Of Diyas and Rangoli –  #The Mussoorie Diaries

Diwali 2015 was full of firsts. After seven Diwalis away from home, this year, I was able to spend the festival of lights with my family and close friends. And obviously, I went all out. Mom and I created a stunning (if I do say so myself) Rangoli, a modern-art-gradient-esque Ganesh complete with some jhataak gold and silver glitter. I threw a party for all my old school friends,  a mini-reunion of sorts,  that turned into a night of watermelon mimosas, wine, gossip and lots of laughter.IMG_20151106_183152

By the time the Wednesday of Diwali finally rolled around, I’d already watched a firecracker show, eaten probably half my weight in desserts and mithai (there goes my diet) and dressed up in varieties of Indian attire. The day I was anxiously waiting for though, was New Year’s Day, the Thursday I would fly out for a four-day vacation in the beautiful town of Mussoorie.

Mussoorie is two flights and a three-hour driving trip away from Bombay. It’s definitely far up North, but the journey is more than worth the destination. Nestled in the Garhwal mountains, part of the Himalayan range in Uttarakhand, Mussoorie is a picturesque little town, that was initially a retreat for the Britishers during colonial times. The winding roads are lined with stalls that are almost hanging off the mountain faces, all promising a wonderful view and a bowl of hot Maggi.

There are many people that criticize the overwhelming amount of urbanization that has taken place in some of India’s most rural and scenic areas. While some may say Mussoorie is a victim of the same, the impression I left with was slightly different. Mussoorie has indeed been modernized, but arguably to a point of necessity. My three days showed me that Mussoorie is one of those places that perfectly balances the onset of urbanization with its abundance in untouched natural beauty. In short, one of the masks of Mussoorie could be described as “classy traditionalist”, what with it’s modern day conveniences melded seamlessly into its rustic core.1447496205606

I was fortunate enough to go for a 3-hour trek on Day 2 of my trip. We climbed up a narrow forest path, our guide frequently stopping to point out the healing properties of various leaves and berries. As we climbed higher and higher, the green waters of Kempty lake faded away into the distance, and the smell of fresh earth and clean air thoroughly enveloped us. I’ve only gone trekking in the North once as a child and back then, my sole goal was to “win the race”, and reach the destination faster than the rest of the group. So really, this was my first trek in the North India where I enjoyed the journey and was able to fully take in the beauty my surroundings. After an hour and a half, we reached an area of flat land, a platform that was surrounded by pine trees in every imaginable direction. A lone cow stood on our right, oblivious to the loud family that had so intentionally stumbled into this abode. My pictures don’t do the views justice, as it was more than just sight that made this made this place wondrous. An experience for the senses, it was the smell of purity, the feel of a breeze, light but powerfully cold, and the sounds of silence punctuated by the soft gossip of villagers from huts on the mountainside that resonated up to where we stood – it was all this combined that made the little opening in the trees perfectly mesmeric. Very modestly called, “The Pine Forest Trek”, I would recommended this expedition that is really so much more to anyone that makes it up to Mussoorie.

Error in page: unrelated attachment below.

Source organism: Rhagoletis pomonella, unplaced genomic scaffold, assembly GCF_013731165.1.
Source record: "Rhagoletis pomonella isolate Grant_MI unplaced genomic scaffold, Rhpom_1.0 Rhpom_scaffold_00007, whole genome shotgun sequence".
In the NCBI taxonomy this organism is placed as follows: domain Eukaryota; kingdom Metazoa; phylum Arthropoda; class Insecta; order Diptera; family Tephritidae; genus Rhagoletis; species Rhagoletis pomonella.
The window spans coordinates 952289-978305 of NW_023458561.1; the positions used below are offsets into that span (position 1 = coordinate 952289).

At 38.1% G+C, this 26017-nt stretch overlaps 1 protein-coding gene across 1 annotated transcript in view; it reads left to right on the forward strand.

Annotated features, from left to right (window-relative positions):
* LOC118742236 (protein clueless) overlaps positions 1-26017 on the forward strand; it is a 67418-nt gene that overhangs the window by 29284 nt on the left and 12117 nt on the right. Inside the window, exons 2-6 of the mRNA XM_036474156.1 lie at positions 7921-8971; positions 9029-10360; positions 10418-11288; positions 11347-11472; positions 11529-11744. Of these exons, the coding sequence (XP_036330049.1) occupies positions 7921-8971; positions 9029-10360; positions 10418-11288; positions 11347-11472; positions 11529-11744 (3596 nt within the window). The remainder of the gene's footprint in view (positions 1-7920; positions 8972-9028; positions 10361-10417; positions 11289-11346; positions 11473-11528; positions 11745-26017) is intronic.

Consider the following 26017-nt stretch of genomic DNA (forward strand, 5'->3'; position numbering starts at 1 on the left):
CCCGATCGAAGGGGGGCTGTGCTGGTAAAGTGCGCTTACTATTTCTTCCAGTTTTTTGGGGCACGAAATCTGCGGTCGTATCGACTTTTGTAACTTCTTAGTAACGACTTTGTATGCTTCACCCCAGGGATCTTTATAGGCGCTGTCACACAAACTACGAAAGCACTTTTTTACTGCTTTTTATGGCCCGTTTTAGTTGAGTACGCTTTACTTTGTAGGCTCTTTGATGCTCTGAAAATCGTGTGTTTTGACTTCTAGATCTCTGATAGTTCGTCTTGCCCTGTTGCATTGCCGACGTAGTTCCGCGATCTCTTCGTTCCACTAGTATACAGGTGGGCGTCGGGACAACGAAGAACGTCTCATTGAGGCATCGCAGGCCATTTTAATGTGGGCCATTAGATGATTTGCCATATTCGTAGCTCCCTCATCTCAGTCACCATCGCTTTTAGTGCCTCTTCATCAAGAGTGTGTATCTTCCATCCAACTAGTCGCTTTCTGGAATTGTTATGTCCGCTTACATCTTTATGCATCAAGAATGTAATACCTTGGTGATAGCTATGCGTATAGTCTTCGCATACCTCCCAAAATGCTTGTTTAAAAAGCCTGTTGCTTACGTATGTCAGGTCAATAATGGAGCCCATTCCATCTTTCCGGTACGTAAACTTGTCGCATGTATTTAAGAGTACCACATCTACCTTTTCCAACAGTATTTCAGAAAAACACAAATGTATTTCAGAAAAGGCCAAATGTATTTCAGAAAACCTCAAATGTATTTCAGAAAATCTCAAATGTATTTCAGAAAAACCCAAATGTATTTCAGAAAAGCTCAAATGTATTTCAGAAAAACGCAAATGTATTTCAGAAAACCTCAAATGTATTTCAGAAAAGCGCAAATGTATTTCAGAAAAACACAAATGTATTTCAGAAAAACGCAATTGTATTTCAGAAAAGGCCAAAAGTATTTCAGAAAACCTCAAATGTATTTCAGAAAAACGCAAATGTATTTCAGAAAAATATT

It’s safe to say the magic of Mussoorie left quite an impression, further stoking the fire of wanderlust that seems to perpetually course through me. I’ve added a couple of pictures here, but more can be seen in entirety on the new “Memories of Travel” section on this blog. Considering my return to India has led to multiple weekend (and longer) “adventures” if you will, I thought it only fitting to start a section to display the beauty of the places I visit. On that note, I’m thrilled to announce that come January 10th, I will be spending around two months in the coastal city of Pondicherry! I’ll be scuba diving every weekend, completing my PADI Divemaster certification, and I couldn’t be more excited. I’m going to try and document my time in this quaint city – my Pondicherry Ponderings – somewhere on this blog, so keep reading!